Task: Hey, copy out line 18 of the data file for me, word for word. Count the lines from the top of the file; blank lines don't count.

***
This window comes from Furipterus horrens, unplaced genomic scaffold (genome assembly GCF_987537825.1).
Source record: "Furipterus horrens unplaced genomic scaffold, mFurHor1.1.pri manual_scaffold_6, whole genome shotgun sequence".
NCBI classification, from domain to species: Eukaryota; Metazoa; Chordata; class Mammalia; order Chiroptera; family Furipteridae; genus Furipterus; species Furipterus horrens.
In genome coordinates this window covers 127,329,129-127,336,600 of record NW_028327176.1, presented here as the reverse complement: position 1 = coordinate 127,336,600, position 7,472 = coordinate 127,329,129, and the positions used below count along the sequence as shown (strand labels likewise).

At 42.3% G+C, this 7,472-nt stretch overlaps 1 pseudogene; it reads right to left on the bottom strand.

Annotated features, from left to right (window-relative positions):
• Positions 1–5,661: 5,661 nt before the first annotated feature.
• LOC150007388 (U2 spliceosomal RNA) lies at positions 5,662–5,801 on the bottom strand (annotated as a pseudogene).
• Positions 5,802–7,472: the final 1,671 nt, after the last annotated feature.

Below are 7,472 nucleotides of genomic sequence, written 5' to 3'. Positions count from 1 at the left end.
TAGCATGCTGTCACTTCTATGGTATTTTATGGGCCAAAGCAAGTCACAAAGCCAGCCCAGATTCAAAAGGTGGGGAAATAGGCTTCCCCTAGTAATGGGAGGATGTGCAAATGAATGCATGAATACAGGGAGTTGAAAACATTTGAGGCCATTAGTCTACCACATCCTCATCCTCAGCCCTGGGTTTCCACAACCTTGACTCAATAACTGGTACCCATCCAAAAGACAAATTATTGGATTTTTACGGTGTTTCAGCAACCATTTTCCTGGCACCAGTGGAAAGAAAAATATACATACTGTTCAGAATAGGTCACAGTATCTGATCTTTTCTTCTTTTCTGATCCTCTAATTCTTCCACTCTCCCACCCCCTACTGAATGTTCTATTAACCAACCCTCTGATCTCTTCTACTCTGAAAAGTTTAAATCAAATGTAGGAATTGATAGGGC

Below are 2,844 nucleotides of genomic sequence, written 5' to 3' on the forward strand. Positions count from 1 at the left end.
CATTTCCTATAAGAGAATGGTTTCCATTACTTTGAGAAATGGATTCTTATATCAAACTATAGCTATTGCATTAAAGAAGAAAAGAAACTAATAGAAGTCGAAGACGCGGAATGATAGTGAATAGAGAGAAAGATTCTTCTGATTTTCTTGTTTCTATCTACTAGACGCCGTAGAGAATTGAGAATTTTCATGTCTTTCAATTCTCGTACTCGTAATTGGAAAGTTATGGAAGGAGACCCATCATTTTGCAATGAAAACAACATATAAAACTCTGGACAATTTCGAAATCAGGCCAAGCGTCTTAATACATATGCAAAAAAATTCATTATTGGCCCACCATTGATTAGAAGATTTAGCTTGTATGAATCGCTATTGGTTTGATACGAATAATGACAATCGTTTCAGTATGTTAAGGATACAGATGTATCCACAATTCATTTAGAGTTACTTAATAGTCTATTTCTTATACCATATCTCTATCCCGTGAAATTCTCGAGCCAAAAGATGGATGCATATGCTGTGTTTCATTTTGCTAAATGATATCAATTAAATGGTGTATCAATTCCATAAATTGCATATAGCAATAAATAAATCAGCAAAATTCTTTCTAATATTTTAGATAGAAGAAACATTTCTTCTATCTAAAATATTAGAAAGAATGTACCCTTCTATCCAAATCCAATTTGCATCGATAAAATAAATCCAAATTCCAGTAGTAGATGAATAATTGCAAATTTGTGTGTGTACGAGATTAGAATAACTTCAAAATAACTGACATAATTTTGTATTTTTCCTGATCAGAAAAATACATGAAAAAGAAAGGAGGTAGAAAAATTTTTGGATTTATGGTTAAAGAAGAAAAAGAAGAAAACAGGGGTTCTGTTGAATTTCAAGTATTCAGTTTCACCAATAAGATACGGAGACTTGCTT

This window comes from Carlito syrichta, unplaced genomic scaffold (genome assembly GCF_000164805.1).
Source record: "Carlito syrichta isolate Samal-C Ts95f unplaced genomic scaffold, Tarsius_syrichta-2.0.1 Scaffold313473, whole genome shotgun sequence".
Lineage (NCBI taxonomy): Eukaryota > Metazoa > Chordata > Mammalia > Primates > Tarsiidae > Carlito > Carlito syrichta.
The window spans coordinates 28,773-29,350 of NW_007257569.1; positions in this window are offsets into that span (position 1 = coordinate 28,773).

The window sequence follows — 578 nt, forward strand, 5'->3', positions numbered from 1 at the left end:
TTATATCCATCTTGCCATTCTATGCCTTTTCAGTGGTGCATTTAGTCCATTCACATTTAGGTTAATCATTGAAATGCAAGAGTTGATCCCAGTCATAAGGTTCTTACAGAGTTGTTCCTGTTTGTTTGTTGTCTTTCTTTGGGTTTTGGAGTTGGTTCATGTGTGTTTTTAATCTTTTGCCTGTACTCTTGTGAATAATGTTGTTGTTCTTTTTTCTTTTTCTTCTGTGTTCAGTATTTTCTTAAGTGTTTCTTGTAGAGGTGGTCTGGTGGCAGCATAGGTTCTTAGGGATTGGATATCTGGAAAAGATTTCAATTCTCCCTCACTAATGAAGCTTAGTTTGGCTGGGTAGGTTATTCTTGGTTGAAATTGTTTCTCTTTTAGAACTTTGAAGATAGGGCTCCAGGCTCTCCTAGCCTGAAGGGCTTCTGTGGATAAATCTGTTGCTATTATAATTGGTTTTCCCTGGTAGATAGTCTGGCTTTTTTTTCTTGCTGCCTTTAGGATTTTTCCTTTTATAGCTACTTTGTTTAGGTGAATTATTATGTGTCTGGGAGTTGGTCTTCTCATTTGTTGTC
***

The window sequence follows — 578 nt, forward strand, 5'->3', positions numbered from 1 at the left end: